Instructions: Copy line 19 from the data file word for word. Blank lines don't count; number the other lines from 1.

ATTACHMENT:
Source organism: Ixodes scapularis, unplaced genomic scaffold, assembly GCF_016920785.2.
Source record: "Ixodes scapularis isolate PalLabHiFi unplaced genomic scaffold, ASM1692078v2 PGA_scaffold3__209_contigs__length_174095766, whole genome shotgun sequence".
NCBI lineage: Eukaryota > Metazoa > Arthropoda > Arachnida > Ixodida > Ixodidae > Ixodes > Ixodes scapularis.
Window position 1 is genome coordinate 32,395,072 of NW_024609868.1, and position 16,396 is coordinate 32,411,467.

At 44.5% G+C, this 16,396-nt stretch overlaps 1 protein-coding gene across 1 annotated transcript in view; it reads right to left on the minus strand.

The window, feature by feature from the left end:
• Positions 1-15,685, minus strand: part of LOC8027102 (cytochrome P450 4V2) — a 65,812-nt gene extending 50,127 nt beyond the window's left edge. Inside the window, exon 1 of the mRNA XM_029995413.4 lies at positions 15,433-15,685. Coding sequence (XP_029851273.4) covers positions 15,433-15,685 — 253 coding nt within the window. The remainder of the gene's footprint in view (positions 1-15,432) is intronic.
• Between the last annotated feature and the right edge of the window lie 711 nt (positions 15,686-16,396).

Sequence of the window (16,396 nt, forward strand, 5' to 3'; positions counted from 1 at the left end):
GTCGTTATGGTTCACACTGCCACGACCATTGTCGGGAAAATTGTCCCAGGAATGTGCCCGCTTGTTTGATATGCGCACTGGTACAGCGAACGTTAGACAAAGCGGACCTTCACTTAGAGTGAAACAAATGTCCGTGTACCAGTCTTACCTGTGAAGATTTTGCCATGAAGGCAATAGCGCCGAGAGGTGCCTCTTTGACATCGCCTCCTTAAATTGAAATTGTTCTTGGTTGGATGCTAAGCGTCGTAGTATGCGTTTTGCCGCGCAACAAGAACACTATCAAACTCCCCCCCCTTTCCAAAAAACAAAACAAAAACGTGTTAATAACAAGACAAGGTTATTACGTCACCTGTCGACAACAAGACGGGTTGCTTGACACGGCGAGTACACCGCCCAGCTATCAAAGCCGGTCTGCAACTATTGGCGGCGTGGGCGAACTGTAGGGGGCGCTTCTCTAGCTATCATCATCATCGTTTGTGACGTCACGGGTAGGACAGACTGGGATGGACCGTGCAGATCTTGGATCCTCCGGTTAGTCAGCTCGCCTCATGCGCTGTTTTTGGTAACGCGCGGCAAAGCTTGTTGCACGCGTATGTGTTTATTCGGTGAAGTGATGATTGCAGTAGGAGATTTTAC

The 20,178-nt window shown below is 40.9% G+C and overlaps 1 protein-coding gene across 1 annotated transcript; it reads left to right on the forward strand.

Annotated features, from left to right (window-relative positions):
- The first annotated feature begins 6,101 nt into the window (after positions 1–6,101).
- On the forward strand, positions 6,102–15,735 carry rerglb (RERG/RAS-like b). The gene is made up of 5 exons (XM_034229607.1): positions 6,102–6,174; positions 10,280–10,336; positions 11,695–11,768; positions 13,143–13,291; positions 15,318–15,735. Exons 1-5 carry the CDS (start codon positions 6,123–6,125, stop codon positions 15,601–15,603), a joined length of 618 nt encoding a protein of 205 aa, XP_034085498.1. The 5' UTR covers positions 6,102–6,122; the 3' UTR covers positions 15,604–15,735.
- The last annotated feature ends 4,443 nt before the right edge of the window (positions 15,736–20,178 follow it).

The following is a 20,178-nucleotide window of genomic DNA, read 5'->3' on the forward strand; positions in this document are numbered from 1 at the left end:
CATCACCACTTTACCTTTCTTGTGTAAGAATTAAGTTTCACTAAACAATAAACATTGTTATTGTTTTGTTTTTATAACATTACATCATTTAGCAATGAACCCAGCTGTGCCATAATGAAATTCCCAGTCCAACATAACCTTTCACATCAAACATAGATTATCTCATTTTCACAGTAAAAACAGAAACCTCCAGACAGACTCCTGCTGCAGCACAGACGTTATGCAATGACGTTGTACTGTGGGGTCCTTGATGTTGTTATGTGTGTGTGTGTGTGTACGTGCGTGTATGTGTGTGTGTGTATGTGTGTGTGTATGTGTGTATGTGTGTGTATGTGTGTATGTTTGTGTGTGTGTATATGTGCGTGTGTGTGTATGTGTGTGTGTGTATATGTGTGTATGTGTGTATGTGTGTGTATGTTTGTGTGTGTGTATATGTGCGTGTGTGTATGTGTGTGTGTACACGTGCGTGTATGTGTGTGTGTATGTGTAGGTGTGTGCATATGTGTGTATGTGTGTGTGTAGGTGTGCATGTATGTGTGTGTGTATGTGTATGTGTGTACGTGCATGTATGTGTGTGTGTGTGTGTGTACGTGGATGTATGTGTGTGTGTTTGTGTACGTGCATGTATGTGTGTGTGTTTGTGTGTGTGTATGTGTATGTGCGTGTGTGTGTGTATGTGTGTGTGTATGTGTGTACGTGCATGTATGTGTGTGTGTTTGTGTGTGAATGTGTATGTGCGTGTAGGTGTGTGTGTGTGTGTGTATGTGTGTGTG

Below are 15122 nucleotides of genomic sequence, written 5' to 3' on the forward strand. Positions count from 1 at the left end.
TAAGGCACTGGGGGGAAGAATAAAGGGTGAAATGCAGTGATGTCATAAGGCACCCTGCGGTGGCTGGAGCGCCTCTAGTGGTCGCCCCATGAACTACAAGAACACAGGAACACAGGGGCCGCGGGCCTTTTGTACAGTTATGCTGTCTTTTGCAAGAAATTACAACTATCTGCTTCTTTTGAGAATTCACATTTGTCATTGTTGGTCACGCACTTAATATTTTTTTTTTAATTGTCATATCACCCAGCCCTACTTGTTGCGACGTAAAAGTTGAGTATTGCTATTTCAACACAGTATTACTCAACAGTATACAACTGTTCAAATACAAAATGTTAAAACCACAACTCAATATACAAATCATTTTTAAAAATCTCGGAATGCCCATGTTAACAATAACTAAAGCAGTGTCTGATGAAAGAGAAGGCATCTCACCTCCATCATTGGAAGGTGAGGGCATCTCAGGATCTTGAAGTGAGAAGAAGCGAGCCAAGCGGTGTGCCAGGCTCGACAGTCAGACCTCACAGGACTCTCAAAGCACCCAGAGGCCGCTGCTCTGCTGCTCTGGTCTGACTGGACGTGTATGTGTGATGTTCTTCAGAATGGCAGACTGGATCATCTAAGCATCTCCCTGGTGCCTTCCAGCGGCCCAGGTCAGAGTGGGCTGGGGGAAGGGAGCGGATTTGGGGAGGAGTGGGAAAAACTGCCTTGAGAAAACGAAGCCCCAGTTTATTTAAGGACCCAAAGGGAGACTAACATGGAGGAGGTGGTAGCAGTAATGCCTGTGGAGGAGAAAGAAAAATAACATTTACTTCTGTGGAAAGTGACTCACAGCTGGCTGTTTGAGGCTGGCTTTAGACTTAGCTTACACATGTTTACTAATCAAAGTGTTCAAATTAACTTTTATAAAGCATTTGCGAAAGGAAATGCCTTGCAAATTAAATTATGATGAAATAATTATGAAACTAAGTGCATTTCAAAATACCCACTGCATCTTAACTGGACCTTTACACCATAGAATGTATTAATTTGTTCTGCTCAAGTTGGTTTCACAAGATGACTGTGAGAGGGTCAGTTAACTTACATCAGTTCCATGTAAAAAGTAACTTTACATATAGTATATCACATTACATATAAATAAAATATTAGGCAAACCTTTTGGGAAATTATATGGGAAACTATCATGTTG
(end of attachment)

TAAGGCACTGGGGGGAAGAATAAAGGGTGAAATGCAGTGATGTCATAAGGCACCCTGCGGTGGCTGGAGCGCCTCTAGTGGTCGCCCCATGAACTACAAGAACACAGGAACACAGGGGCCGCGGGCCTTTTGTACAGTTATGCTGTCTTTTGCAAGAAATTACAACTATCTGCTTCTTTTGAGAATTCACATTTGTCATTGTTGGTCACGCACTTAATATTTTTTTTTTAATTGTCATATCACCCAGCCCTACTTGTTGCGACGTAAAAGTTGAGTATTGCTATTTCAACACAGTATTACTCAACAGTATACAACTGTTCAAATACAAAATGTTAAAACCACAACTCAATATACAAATCATTTTTAAAAATCTCGGAATGCCCATGTTAACAATAACTAAAGCAGTGTCTGATGAAAGAGAAGGCATCTCACCTCCATCATTGGAAGGTGAGGGCATCTCAGGATCTTGAAGTGAGAAGAAGCGAGCCAAGCGGTGTGCCAGGCTCGACAGTCAGACCTCACAGGACTCTCAAAGCACCCAGAGGCCGCTGCTCTGCTGCTCTGGTCTGACTGGACGTGTATGTGTGATGTTCTTCAGAATGGCAGACTGGATCATCTAAGCATCTCCCTGGTGCCTTCCAGCGGCCCAGGTCAGAGTGGGCTGGGGGAAGGGAGCGGATTTGGGGAGGAGTGGGAAAAACTGCCTTGAGAAAACGAAGCCCCAGTTTATTTAAGGACCCAAAGGGAGACTAACATGGAGGAGGTGGTAGCAGTAATGCCTGTGGAGGAGAAAGAAAAATAACATTTACTTCTGTGGAAAGTGACTCACAGCTGGCTGTTTGAGGCTGGCTTTAGACTTAGCTTACACATGTTTACTAATCAAAGTGTTCAAATTAACTTTTATAAAGCATTTGCGAAAGGAAATGCCTTGCAAATTAAATTATGATGAAATAATTATGAAACTAAGTGCATTTCAAAATACCCACTGCATCTTAACTGGACCTTTACACCATAGAATGTATTAATTTGTTCTGCTCAAGTTGGTTTCACAAGATGACTGTGAGAGGGTCAGTTAACTTACATCAGTTCCATGTAAAAAGTAACTTTACATATAGTATATCACATTACATATAAATAAAATATTAGGCAAACCTTTTGGGAAATTATATGGGAAACTATCATGTTG